- Many people don’t realize there are lots of members of the animal kingdom that mate for life
- In some cases of monogamous mates — for example, beavers — both parents care for their offspring
- When one partner in a monogamous pair dies, most surviving partners go on to find a new mate before the next breeding season
Editor's Note: This article is a reprint. It was originally published August 7, 2015.
Did you know there are members of the animal kingdom (other than humans) that mate for life? In some cases of monogamous mates – for example, beavers – both parents care for their offspring.
When one partner in a monogamous pair dies, most surviving partners go on to find a new mate before the next breeding season.
10 Animals That Mate for Life
- Beavers — Adult beavers can weigh 40 pounds or more, and they mate for life during their third year. Their babies are called kits, and typically 1 to 4 are born in the spring. Both parents care for their kits, who stay with them for about two years. The yearlings typically help care for the next litter.
A beaver colony can consist of six or more individuals, including parents, yearlings, and kits.
Source: Beavers: Wetlands and Wildlife
- Gibbons — Gibbons are the nearest relatives to humans that mate for life. They live in small, stable family groups with a monogamous mated pair and offspring under the age of 7. Gibbon families are territorial and defend their territory with morning songs sung by the breeding pair.
Gibbons reach sexual maturity between 6 and 8 years of age. Females give birth to one baby at a time, and mating pairs produce an average of 5 to 6 offspring over their reproductive lifetimes.
University of Wisconsin - Madison
- Wolves — Wolves live in packs that are typically family groups including a male and female breeding pair and their offspring of varying ages. Only the breeding pair mates, and has one litter a year.
Wolves reach sexual maturity between 2 and 3 years of age, and once the youngsters are ready to mate, most leave their birth pack to start their own pack or join an existing pack.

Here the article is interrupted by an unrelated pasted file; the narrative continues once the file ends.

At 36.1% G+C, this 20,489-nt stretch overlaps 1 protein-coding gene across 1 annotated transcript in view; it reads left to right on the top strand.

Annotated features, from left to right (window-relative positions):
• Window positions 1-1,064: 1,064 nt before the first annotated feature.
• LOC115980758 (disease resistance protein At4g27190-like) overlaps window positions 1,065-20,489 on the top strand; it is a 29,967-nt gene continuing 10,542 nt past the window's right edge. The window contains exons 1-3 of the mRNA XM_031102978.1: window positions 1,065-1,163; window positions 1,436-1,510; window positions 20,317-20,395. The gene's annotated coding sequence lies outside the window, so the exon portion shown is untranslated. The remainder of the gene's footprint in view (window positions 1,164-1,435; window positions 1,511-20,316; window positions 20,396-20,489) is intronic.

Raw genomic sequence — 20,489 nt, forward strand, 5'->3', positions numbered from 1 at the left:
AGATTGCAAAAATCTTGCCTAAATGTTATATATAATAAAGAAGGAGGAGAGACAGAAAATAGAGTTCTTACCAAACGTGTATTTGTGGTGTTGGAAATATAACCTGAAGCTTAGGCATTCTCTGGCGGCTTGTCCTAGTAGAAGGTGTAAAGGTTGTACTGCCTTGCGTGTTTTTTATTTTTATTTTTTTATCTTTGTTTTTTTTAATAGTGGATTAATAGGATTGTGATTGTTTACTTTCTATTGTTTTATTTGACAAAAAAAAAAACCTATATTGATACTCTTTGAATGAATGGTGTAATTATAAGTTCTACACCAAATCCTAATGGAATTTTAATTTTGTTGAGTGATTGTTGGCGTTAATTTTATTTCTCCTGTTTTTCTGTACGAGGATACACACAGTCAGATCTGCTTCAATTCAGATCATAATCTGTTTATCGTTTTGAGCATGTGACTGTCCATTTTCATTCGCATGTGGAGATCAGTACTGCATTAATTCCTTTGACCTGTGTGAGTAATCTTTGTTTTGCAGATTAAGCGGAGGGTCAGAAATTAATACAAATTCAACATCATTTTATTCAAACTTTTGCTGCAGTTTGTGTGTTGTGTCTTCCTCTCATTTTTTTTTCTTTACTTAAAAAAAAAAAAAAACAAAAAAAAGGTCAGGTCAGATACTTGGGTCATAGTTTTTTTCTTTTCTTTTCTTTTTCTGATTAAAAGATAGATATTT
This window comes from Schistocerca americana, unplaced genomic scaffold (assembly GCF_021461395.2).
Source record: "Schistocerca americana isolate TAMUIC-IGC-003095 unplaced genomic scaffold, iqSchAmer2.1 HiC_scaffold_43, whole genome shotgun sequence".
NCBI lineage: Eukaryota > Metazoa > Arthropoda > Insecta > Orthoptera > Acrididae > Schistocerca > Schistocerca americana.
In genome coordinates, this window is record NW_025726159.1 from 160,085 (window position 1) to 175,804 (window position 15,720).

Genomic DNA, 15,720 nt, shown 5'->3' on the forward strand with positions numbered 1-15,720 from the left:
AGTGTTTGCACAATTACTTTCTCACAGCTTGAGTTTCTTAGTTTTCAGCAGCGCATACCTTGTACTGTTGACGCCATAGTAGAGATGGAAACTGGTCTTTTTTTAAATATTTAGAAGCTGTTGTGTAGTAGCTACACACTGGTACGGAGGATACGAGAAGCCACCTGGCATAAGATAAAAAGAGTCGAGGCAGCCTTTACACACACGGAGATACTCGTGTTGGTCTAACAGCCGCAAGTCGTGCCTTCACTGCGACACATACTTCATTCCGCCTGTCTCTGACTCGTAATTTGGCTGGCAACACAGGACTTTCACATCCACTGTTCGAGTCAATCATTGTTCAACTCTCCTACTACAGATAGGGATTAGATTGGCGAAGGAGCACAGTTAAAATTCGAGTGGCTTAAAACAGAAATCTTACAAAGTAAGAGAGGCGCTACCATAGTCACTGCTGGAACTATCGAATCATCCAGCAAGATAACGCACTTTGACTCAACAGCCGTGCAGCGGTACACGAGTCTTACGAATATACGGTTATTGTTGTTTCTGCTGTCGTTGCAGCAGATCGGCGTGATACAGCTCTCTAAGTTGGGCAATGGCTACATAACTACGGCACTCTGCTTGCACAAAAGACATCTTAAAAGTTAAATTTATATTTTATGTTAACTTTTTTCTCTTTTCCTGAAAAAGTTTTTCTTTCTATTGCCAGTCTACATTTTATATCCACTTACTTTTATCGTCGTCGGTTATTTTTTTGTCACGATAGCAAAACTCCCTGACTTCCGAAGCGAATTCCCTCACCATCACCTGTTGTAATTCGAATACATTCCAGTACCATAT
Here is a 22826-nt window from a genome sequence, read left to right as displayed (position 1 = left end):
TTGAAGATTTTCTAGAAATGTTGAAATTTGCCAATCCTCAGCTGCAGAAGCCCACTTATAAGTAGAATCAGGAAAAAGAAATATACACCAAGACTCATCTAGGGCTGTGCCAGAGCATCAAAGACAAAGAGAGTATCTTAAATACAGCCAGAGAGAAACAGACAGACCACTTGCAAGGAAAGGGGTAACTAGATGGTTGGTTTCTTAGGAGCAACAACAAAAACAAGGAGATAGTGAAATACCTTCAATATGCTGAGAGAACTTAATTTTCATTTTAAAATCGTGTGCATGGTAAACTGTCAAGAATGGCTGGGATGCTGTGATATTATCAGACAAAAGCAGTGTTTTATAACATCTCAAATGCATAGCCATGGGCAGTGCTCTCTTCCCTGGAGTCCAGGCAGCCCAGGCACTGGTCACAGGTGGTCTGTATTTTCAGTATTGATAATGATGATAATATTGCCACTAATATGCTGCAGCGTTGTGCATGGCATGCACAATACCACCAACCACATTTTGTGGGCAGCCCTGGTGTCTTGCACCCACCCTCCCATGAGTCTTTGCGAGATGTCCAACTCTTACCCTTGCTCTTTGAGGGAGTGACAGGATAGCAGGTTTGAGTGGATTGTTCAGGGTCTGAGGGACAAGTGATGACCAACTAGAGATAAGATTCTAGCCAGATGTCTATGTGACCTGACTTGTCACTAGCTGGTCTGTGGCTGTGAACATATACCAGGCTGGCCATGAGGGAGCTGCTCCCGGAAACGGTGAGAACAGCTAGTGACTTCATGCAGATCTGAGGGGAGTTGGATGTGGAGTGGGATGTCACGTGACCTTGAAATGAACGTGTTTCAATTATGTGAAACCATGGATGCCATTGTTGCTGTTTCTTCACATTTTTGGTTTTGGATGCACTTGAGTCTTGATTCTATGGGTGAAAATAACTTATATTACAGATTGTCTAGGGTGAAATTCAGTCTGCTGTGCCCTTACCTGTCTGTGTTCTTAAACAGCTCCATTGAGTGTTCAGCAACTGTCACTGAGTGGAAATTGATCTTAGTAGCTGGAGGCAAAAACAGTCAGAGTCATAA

Source: Western Wildlife Outreach
- French Angelfish — French angelfish mate for life and fight to defend their territory against other angelfish pairs.
- Shingleback Skinks — The shingleback skink is a heavily armored, blue-tongued lizard that inhabits western and southern Australia. It is mostly monogamous and has known to pair with the same mate for up to 20 years.
Shingleback lizards live alone for most of the year, but get together with their partners during breeding season in September and November. In western New South Wales, shinglebacks are often seen crossing roads in pairs, the male following the female.
- Swans — The Mute Swan typically mates for life, though once in awhile, mates change partners, and swans will find another mate if their partner dies.
If a male swan loses his mate and finds a new, younger female, she joins him on his territory. However, if the male mates with an older female, they join up on her territory. If a female swan loses her mate, she typically finds a new, younger mate rather quickly.
Source: All About Birds
- Albatrosses — Albatrosses mate for life and if one partner dies, the surviving bird may search for years for a new mate. The albatross can live to be 50 years old, however, today they are severely threatened by longline fishing.
Albatrosses spend time on the ground only to breed, typically in large colonies on remote islands. Mating pairs produce just one egg and take turns caring for it. Young albatrosses learn to fly at from 3 to 10 months, depending on the species. Once aloft, it will be 5 to 10 years before they reach sexual maturity and return to the ground to breed.
Source: National Geographic
- Penguins — Penguins are primarily monogamous, however, some species like the Emperor Penguin are serially monogamous, meaning they partner with one mate for a season rather than for life.
Monogamous species include African and Magellanic, Gentoo, and Royal penguins. Both male and female penguins prepare the next and take care of the chicks.
- Barn Owls — Barn owls are usually monogamous and mate for life. After the pair forms, the male keeps the female supplied with food beginning about a month before she starts laying eggs.
Female barn owls build simple nests of their own regurgitated pellets. Unlike most birds, owls may use their nest sites for roosting throughout the year and nest sites are often reused from year to year, often by different owls.
Source: All About Birds
- Bald Eagles — Though bald eagles spend winters and migrations alone, they remain monogamous throughout life with their chosen mate. Bald eagle pairs build platform nests on the tops of trees and produce offspring each year. If one of the pair dies, the surviving eagle will find a new mate for the next breeding season.
Bald eagles typically lay 2 or 3 eggs, which are incubated for about 35 days.
Source: National Wildlife Federation